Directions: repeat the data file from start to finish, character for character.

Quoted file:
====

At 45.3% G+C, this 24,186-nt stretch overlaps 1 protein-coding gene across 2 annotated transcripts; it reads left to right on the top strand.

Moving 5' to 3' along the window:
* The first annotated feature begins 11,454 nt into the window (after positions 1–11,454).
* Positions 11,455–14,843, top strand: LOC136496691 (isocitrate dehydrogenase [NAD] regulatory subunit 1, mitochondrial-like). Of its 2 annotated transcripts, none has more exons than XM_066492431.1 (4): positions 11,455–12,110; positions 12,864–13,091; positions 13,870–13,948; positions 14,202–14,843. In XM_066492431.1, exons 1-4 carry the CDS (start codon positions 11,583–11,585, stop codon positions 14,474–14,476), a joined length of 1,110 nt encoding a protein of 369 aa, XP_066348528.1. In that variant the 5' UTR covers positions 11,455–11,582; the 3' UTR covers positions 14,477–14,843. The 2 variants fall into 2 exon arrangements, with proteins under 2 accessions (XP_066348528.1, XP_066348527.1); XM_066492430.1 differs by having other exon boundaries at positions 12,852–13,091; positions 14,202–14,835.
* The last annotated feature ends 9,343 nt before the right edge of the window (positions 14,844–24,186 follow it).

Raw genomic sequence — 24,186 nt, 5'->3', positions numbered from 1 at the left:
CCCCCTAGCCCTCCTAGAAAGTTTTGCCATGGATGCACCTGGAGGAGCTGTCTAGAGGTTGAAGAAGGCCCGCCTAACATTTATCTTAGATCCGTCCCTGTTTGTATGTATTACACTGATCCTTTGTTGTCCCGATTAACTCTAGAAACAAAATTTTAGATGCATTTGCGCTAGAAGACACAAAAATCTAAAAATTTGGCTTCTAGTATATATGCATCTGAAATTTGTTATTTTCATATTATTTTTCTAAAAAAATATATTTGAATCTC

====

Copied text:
At 45.3% G+C, this 24,186-nt stretch overlaps 1 protein-coding gene across 2 annotated transcripts; it reads left to right on the top strand.

Moving 5' to 3' along the window:
* The first annotated feature begins 11,454 nt into the window (after positions 1–11,454).
* Positions 11,455–14,843, top strand: LOC136496691 (isocitrate dehydrogenase [NAD] regulatory subunit 1, mitochondrial-like). Of its 2 annotated transcripts, none has more exons than XM_066492431.1 (4): positions 11,455–12,110; positions 12,864–13,091; positions 13,870–13,948; positions 14,202–14,843. In XM_066492431.1, exons 1-4 carry the CDS (start codon positions 11,583–11,585, stop codon positions 14,474–14,476), a joined length of 1,110 nt encoding a protein of 369 aa, XP_066348528.1. In that variant the 5' UTR covers positions 11,455–11,582; the 3' UTR covers positions 14,477–14,843. The 2 variants fall into 2 exon arrangements, with proteins under 2 accessions (XP_066348528.1, XP_066348527.1); XM_066492430.1 differs by having other exon boundaries at positions 12,852–13,091; positions 14,202–14,835.
* The last annotated feature ends 9,343 nt before the right edge of the window (positions 14,844–24,186 follow it).

Raw genomic sequence — 24,186 nt, 5'->3', positions numbered from 1 at the left:
CCCCCTAGCCCTCCTAGAAAGTTTTGCCATGGATGCACCTGGAGGAGCTGTCTAGAGGTTGAAGAAGGCCCGCCTAACATTTATCTTAGATCCGTCCCTGTTTGTATGTATTACACTGATCCTTTGTTGTCCCGATTAACTCTAGAAACAAAATTTTAGATGCATTTGCGCTAGAAGACACAAAAATCTAAAAATTTGGCTTCTAGTATATATGCATCTGAAATTTGTTATTTTCATATTATTTTTCTAAAAAAATATATTTGAATCTC